I joined Facebook in October 2007, almost exactly 14 years ago, and the platform has been a defining character of that time of my life. In the beginning, it was fun and pleasant. I reconnected with old friends, caught up on life, and just generally enjoyed it.

Then came TAG, The Algorithm God. TAG turned my timeline into a nonlinear hodgepodge of what Facebook thought I wanted to see. At first, it worked okay, but I still toggled to timeline view every time I logged in. (I don't think that's even an option anymore. And if it is, it still doesn't show activity from all your friends.)

Over time though, it turned into a an anxiety and outrage machine. I hated it and couldn't quit. Like a drug addict who knows that the cocaine is ruining his life but keeps going back for more. Or like Gollum who loves the ring and hates it, as he loves and hates himself.

Now we have mountains of research showing that Facebook is demonstrably bad for mental health, child development, social cohesiveness, and even democracy itself. What's worse is that Facebook is aware of this and knowingly engages in practices that harm adults, children, and society as a whole.

I tried deactivating Facebook, which is like putting the cocaine in the back of the closet and swearing you won't use it again. It's only a matter of time.

Maybe your birthday rolls around and you want a dopamine hit from all the people who TAG has reminded to tell you happy birthday. Then it's only polite to say thank you. Then there's an article that sets you off. And the cycle has begun again.

This was the beginning of my September Facebook bender. I've been in this loop for a decade now, unable to quit this terrible drug.

But then I learned something new that made it super-easy to quit.

In 2019, the BBC published an exposé revealing that Facebook knowingly allowed human trafficking ads to run on Instagram. It wasn't until Apple threatened to pull the app from the App Store that Facebook cracked down.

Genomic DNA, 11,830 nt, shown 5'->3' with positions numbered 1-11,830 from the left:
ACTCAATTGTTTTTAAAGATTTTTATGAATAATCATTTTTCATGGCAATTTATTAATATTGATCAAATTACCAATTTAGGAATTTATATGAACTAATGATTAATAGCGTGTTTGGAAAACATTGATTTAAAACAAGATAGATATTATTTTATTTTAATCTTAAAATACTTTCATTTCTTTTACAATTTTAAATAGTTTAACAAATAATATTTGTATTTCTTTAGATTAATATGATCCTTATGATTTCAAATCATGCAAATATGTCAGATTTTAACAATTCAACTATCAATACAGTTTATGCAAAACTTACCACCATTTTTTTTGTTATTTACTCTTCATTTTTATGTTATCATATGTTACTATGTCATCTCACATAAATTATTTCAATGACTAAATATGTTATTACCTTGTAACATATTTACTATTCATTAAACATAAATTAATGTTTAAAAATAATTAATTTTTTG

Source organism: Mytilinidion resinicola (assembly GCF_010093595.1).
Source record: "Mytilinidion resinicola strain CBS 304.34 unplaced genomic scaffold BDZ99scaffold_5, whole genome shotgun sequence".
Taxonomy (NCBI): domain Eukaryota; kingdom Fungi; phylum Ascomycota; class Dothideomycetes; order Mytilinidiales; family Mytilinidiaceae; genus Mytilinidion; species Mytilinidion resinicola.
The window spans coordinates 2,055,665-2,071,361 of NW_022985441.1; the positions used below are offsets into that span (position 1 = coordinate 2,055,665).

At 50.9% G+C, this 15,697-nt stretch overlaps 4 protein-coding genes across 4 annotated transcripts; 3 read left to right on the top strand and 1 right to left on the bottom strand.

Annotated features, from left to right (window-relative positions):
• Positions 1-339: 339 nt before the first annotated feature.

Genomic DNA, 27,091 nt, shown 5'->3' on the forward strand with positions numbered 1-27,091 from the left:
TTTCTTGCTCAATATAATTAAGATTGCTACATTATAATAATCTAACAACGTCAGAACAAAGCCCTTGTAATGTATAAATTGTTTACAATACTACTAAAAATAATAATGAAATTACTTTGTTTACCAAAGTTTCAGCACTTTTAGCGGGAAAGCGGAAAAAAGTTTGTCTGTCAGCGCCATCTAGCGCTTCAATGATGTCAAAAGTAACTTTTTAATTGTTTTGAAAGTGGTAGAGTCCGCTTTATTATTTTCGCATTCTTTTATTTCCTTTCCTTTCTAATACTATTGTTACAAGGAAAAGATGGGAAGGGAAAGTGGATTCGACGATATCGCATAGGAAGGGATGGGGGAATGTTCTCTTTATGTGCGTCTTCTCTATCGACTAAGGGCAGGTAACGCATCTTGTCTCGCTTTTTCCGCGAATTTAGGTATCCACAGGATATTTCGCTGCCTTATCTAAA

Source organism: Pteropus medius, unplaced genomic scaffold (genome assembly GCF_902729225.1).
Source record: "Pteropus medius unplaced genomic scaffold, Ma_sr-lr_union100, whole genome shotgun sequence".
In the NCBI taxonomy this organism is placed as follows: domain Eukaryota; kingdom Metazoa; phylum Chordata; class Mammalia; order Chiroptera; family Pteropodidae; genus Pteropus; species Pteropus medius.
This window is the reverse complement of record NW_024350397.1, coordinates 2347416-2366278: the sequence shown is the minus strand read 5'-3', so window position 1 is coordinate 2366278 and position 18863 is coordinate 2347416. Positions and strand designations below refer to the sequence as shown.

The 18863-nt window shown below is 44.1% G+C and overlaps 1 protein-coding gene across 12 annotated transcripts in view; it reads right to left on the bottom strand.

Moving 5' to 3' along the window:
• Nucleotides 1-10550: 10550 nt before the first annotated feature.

Are. You. Fucking. Kidding. Me.

Sometimes I'm not sure where my lines are. I am, however, clear that enabling the kidnapping, buying, and selling of human beings is way the fuck over my line.

The point of this blog post is not to tell you that you should delete Facebook. The point is to demonstrate HOW to delete Facebook if its values do not align with your own. (Watch the video.)

I'm just telling you why I finally did it -- after I couldn't do it for my own health, the well-being of society, or even for the children who suffer at the hands social media. I looked the other way on EVERYTHING because I was afraid of missing a party invitation or social connection. Until I saw something that made me realize how I had been complicit in these atrocities.

This website is my new home on the web. I've enabled the comments so visitors can engage in conversation on any post -- like Facebook. It already feels better to post here. If you're reading, it's not because Facebook manipulated you. It's because something else drew you here. You exercised more autonomy. More discernment. And I'd much rather engage in a conversation that is not mediated by TAG.

If you're interested in staying touch through life after Facebook, I also have an email list you can subscribe to here.



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